Ellen de Bruijne PROJECTS proudly presents the exhibition The Documentary. Resistance and Critical Tendencies in Art. This group exhibition focuses on the use of documentary in art as a form of resistance; as a way to show or to form alternative communities.
Ellen de Bruijne PROJECTS proudly presents the exhibition The Documentary. Resistance and Critical Tendencies in Art. This group exhibition focuses on the use of documentary in art as a form of resistance; as a way to show or to form alternative communities. The power of the documentary and its critical potential derives from its capacity to disclose unknown or unseen events. As such, the documentary can become a form of resistance, or undercurrent. It can twist the way events were formerly depicted, serving as critique, or it can create a different, alternative way of looking at those events, sometimes by merely displacing or relocating them.
The work presented in The Documentary, is created around existing documents, photographs, songs, literature and folk-stories. They are taken up by the artists to distillate meaning and critical content. In their choice for existing “facts” or documents, all the artists engage in historical or political debates, without becoming explicitly political.
Captain Gervasio’s Family (Venice) (2012) by Kasper Akhøj and Tamar Guimaraes is a silent black and white portrait of a Spiritist community in Palmelo, a small town in the outback of Brazil. It’s a town of 2000 inhabitants, half of whom are psychic mediums. The film refers to a map drawn by a Spiritist woman in Palmelo, charting twenty astral cities hovering above the whole of the Brazilian territory. Cities ‘like those on earth, but infinitely more perfect’. These astral cities are a splendid vision of modernity and a utopia of continuous progress and urbanisation. With their qualities as medium the community living in Palmelo shows projections of a city yet to be; it shows an alternative way to imagine the city.
In his work presented Otto Berchem uses archival photographs depicting international revolts and protests incorporating his colour alphabet. Inspired by the writings of Jorge Adoum and the medical condition of Synesthesia, Berchem developed his own alphabet of designated colours. This results in a series of work reviewing iconic images and creating his own archive by strategically deleting pre-existing meanings and slogans, and replacing them with his interpretation of reality.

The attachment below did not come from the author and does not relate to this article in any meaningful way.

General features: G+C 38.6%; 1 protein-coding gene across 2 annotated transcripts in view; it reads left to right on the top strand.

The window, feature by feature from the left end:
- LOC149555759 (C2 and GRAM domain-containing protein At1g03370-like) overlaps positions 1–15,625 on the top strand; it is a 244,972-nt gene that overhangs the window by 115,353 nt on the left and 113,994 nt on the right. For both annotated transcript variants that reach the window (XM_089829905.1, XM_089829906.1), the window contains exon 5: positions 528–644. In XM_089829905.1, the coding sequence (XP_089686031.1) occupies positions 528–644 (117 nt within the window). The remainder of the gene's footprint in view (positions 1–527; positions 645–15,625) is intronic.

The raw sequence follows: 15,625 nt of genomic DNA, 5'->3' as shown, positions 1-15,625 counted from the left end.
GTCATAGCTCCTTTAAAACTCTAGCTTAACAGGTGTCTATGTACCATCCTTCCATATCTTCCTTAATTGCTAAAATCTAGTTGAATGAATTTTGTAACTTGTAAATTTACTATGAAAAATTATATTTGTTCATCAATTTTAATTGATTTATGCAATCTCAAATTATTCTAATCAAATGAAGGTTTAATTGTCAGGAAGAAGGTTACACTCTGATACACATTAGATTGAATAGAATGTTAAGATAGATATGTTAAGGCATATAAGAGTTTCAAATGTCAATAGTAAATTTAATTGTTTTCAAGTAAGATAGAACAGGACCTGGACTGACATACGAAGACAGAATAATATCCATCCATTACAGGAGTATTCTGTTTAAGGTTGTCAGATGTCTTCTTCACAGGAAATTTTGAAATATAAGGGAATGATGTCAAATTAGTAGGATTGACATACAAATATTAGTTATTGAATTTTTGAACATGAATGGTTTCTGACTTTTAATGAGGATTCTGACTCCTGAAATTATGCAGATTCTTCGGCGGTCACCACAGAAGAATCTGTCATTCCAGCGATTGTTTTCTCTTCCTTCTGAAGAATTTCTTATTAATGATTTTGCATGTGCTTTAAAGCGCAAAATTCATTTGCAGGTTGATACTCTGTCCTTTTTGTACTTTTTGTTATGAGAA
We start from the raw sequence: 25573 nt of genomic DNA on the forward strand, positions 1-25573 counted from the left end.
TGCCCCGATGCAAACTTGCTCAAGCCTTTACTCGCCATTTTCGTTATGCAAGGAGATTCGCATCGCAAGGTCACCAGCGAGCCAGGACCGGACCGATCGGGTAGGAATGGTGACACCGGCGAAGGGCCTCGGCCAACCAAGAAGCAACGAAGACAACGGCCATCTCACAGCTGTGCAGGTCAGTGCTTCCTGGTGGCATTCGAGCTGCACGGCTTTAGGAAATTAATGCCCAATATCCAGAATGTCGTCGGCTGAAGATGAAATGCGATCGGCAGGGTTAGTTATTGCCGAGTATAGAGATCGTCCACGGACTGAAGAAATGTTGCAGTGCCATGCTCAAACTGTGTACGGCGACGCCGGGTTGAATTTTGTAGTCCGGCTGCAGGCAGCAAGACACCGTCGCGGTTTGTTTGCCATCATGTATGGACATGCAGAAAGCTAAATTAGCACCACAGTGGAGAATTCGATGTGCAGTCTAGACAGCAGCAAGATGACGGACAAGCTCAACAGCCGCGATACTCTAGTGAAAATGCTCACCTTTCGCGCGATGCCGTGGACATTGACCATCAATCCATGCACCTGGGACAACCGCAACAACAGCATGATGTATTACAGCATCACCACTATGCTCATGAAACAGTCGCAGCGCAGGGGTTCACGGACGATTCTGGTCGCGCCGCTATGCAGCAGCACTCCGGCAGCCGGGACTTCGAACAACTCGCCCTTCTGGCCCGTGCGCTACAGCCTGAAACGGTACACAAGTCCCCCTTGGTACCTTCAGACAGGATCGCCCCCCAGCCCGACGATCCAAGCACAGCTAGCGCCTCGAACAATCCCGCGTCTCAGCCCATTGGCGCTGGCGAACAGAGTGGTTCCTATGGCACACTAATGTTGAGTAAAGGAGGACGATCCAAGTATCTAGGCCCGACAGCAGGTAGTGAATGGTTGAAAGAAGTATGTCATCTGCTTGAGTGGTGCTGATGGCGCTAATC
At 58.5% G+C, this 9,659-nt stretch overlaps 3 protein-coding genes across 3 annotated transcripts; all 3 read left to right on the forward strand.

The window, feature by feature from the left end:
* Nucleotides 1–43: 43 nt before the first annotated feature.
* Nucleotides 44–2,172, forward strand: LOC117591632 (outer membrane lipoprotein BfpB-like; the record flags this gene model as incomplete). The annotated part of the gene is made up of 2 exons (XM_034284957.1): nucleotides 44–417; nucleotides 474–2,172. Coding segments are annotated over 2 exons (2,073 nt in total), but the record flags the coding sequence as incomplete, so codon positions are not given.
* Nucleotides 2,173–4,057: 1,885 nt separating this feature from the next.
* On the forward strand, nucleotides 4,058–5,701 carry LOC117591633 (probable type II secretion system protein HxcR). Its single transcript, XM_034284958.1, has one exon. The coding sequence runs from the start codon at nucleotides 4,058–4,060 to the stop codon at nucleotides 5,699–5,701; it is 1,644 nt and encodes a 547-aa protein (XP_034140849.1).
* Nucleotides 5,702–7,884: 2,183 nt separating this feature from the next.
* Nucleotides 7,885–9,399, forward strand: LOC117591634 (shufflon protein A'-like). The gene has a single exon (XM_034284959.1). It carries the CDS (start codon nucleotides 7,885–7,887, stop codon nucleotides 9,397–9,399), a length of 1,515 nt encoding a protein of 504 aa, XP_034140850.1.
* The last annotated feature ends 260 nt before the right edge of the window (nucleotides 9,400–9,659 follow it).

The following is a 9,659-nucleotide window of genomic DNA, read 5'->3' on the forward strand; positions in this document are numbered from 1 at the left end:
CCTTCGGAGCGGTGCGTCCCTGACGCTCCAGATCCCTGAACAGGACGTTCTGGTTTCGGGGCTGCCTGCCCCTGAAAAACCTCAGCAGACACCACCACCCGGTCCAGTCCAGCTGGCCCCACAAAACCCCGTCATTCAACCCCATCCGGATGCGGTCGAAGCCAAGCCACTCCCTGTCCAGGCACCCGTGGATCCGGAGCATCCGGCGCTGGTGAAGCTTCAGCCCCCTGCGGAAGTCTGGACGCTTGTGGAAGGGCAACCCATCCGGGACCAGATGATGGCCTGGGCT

The scripted performance The artist without works (2009) by Dora García will be on display, consisting of a written performance script by Dora Garcia, a picture and newspaper clippings. The performance itself consisted of a guided tour in the temporary sculpture park during Art Forum Berlin in 2009, and is about the artist who refuses to produce anything. The tour-guide speaks about this artist but is not informing the visitors about anything. The public is left empty-handed because all materiality seems to be evacuated from the situation. What is the verdict of the crowd, is the artist taken seriously after not delivering what the public is expecting from him: a product? Or is the majority in power, and is there no space left for the artist mind, who is considered an outcast, as the inadequate.
Starhawk! the musical (2004) by Maria Pask, is a musical realised with art academy students around the themes of spiritual and political activism. Interested in alternative concepts of life style and community organization, Pask chooses to focus on the existing personality of Starhawk. Starhawk is an ecotopian and feminist activist based in San Francisco. The musical, in fact, evolves through a series of workshops Pask develops with students who have applied to participate by answering the ads she spread around the academy in search of the cast (“WANTED! Enthusiastic student to work on developing a musical score for an art project.”). In four acts – ‘Beginning,’ ‘Direction,’ ‘Teaching,’ and ‘Witness’ – and a number of scenes the students are free to reinterpret and improvise the script according to their own interests, knowledge, experiences, fantasies, and artistic convictions. There is no distinction between the rehearsals and performances themselves: the camera is the audience that is permanently present, registering all stages of the development.
In her work The Internationale (2000), Susan Philipsz displaces the song “The Internationale” from its time and context, by using her own voice. She mixes the song into a different space, for instance during the 3rd Manifesta in Ljublijana. In this former communist state the song has different meaning as in Berlin, Amsterdam or Paris. It generates reflections on our mutual historical background, and our communal memory .this time the exhibition space of Ellen de Bruijne PROJECTS. “The Internationale” (French: “L’Internationale”) is a widely sung left-wing anthem. It has been one of the most recognizable and popular songs of the socialist movement since the late 19th century, when the Second International (now the Socialist International) adopted it as its official anthem. The title arises from the “First International”, an alliance of socialist parties formed by Marx and Engels, who held a congress in 1864.